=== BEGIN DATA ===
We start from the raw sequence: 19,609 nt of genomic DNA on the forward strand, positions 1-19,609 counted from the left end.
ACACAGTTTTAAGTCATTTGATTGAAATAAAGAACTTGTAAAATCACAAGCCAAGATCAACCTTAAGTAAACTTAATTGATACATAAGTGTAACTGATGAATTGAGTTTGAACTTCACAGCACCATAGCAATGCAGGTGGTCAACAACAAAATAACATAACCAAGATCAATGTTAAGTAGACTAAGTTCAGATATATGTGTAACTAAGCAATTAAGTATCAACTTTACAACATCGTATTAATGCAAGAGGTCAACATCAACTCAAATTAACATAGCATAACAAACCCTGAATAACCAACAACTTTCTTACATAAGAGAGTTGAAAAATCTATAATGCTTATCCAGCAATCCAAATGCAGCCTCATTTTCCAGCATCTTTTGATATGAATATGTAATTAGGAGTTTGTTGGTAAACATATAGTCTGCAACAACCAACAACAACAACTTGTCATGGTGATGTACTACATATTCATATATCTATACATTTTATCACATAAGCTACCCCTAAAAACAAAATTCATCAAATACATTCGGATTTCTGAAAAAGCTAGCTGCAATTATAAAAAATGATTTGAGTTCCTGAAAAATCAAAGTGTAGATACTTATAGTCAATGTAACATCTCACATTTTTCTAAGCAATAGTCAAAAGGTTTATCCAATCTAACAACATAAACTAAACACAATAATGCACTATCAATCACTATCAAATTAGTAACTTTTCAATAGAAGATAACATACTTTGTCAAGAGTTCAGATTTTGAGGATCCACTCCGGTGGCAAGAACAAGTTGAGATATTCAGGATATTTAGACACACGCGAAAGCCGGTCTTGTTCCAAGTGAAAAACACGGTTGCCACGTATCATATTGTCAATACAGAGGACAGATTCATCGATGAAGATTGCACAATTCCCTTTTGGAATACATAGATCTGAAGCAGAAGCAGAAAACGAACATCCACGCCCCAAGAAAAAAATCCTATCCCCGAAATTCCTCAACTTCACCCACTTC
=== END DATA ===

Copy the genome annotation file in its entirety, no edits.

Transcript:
We start from the raw sequence: 19,609 nt of genomic DNA on the forward strand, positions 1-19,609 counted from the left end.
ACACAGTTTTAAGTCATTTGATTGAAATAAAGAACTTGTAAAATCACAAGCCAAGATCAACCTTAAGTAAACTTAATTGATACATAAGTGTAACTGATGAATTGAGTTTGAACTTCACAGCACCATAGCAATGCAGGTGGTCAACAACAAAATAACATAACCAAGATCAATGTTAAGTAGACTAAGTTCAGATATATGTGTAACTAAGCAATTAAGTATCAACTTTACAACATCGTATTAATGCAAGAGGTCAACATCAACTCAAATTAACATAGCATAACAAACCCTGAATAACCAACAACTTTCTTACATAAGAGAGTTGAAAAATCTATAATGCTTATCCAGCAATCCAAATGCAGCCTCATTTTCCAGCATCTTTTGATATGAATATGTAATTAGGAGTTTGTTGGTAAACATATAGTCTGCAACAACCAACAACAACAACTTGTCATGGTGATGTACTACATATTCATATATCTATACATTTTATCACATAAGCTACCCCTAAAAACAAAATTCATCAAATACATTCGGATTTCTGAAAAAGCTAGCTGCAATTATAAAAAATGATTTGAGTTCCTGAAAAATCAAAGTGTAGATACTTATAGTCAATGTAACATCTCACATTTTTCTAAGCAATAGTCAAAAGGTTTATCCAATCTAACAACATAAACTAAACACAATAATGCACTATCAATCACTATCAAATTAGTAACTTTTCAATAGAAGATAACATACTTTGTCAAGAGTTCAGATTTTGAGGATCCACTCCGGTGGCAAGAACAAGTTGAGATATTCAGGATATTTAGACACACGCGAAAGCCGGTCTTGTTCCAAGTGAAAAACACGGTTGCCACGTATCATATTGTCAATACAGAGGACAGATTCATCGATGAAGATTGCACAATTCCCTTTTGGAATACATAGATCTGAAGCAGAAGCAGAAAACGAACATCCACGCCCCAAGAAAAAAATCCTATCCCCGAAATTCCTCAACTTCACCCACTTC